Our girl Sabrina was an amazing husky. She traveled with us all over the US. My husband was racing a BMX bike so in the summer, spring and fall, we were outdoors at races in New Jersey, New York, Pennsylvania, Virginia, Ohio, Kentucky, Massachusetts etc. We would set up our canopy, bring lots of water, ice and a battery operated fan for Sabrina to help her stay cool.
I also had a business selling Irish books and would set up shop at Irish festivals across the east coast. Sabrina would come along of course -she was quite a draw at the booth, with those blue eyes! And the Irish wolfhounds which invariably came to the festivals got along with her fine, even though she looked like a wolf as most huskies do!
We knew our girl very well. One thing she loved above all else was popcorn. When we drove long distances in the car, we would throw popcorn to her in the back seat to catch. At home we shared popcorn all the time. So when she turned up her nose at popcorn one night, we knew that something was seriously wrong.
Sabrina was lying in her crate and would not come out. We placed a trail of popcorn from within the crate, to the foot of the couch where we were sitting, worriedly watching her every move. Or lack of a move. She would not budge from her little cave.
I looked at Rob and he looked at me. He picked up the phone and called our vet – we’re coming in now! No desire for popcorn – something is definitely amiss. Luckily we have an excellent, twenty-four hour veterinary hospital only ten minutes away and we drove down there at 11 o’clock at night with Sabrina.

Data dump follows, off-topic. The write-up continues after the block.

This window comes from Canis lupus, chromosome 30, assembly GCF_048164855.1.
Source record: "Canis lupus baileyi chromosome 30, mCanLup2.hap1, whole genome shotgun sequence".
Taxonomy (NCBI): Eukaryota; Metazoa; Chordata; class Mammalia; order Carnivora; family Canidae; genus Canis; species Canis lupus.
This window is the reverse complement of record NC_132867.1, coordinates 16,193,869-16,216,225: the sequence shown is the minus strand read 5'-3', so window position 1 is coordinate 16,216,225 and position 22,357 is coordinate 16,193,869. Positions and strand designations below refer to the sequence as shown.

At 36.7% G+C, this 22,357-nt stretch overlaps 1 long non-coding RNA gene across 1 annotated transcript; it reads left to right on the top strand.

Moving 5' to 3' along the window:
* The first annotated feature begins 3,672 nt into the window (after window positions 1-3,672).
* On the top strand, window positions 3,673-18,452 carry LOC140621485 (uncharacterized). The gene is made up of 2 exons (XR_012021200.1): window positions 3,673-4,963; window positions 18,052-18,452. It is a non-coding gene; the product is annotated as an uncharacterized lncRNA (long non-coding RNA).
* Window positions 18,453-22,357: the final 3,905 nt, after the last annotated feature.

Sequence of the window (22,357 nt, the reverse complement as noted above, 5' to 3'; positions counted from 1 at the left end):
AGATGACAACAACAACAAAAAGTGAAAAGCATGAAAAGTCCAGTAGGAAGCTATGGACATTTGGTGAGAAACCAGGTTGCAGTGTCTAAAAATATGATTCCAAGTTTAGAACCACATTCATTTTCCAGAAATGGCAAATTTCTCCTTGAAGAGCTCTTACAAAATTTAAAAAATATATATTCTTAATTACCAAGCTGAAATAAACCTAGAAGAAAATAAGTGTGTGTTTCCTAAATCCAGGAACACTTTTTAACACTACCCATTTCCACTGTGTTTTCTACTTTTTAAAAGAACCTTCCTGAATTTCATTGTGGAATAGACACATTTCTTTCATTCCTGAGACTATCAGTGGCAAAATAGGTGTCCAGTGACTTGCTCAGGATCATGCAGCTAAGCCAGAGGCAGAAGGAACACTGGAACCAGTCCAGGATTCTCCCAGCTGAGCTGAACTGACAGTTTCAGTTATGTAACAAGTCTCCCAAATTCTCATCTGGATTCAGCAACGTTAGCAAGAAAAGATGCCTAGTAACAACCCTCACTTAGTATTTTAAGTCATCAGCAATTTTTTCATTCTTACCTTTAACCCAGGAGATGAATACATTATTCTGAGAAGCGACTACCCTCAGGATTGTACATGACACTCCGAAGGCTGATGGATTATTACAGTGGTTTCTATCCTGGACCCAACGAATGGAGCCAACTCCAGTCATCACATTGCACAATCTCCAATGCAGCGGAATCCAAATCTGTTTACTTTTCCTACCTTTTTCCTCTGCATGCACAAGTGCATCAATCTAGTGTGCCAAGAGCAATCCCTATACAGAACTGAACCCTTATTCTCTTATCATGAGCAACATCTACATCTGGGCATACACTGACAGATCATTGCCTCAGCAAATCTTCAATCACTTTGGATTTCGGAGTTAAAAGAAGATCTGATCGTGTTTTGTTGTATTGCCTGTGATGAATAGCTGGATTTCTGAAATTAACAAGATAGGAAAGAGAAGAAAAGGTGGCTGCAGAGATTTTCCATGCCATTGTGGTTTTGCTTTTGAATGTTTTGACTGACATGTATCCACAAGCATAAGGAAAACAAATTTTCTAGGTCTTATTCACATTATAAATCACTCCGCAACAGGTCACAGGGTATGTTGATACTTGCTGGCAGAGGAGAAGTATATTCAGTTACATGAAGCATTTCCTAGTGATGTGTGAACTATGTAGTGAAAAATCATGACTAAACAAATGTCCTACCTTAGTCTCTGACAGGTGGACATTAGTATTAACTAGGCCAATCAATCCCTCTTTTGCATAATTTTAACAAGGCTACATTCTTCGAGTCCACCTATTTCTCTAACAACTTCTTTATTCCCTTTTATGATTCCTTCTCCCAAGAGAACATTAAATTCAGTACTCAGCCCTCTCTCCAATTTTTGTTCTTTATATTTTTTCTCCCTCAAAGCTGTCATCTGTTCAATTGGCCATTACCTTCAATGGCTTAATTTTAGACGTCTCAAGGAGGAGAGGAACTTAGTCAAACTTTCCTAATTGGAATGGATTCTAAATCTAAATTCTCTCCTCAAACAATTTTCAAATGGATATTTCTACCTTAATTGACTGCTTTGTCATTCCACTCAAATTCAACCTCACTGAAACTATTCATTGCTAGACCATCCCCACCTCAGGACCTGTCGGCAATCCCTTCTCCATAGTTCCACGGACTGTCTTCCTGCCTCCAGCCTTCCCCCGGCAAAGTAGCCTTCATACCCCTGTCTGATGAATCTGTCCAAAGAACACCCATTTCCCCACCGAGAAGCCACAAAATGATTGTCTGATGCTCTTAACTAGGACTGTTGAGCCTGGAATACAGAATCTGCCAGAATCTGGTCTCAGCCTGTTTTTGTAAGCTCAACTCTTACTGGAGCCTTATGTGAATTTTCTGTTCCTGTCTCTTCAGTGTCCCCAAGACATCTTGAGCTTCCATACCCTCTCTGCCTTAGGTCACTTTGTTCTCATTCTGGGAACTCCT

After a few hours with the emergency vet and techs, we discovered that Sabrina had a grapefruit-sized growth on her spleen. They scheduled surgery for the next morning to remove it. Once they removed it, we had to wait anxiously for several days for the test results to come back to see if the growth was cancerous. Thank God, it was not.
Had we waited, that growth on Sabrina’s spleen would have burst, and Sabrina would be dead. She was twelve at the time and lived to bless us with four more wonderful years of love and affection.
What saved Sabrina were a few things. First, our luck to have a good vet nearby. Second, the vet on duty (who became our doctor until this day – the dogs worship her!) had excellent diagnostic skills and pinpointed the problem immediately. We credited her with saving Sabrina’s life and rightly so.
Most of all what saved Sabrina was our being observant and noticing her change in behavior, recognizing it as significant, and acting on it. Dogs cannot speak. We need to hear what they are saying by what they do and what they don’t do, what they are doing or not doing that is different from the norm for them.
I know a trip to the vet can be scary for some dogs and expensive for humans. The only way to know if a change in behavior requires medical attention, is to have a of expert eyes take a look at your sweet canine.
Sabrina lived to happily continue traveling with us for four more years, and to be the flower dog at our wedding. I am still learning to speak my fur babies’ language. I am so very grateful that Sabrina taught me the valuable lesson that actions (or lack of) do indeed speak louder than words.
© Copyright 2015, Woofus | Janet McGrane Bennett. All Rights Reserved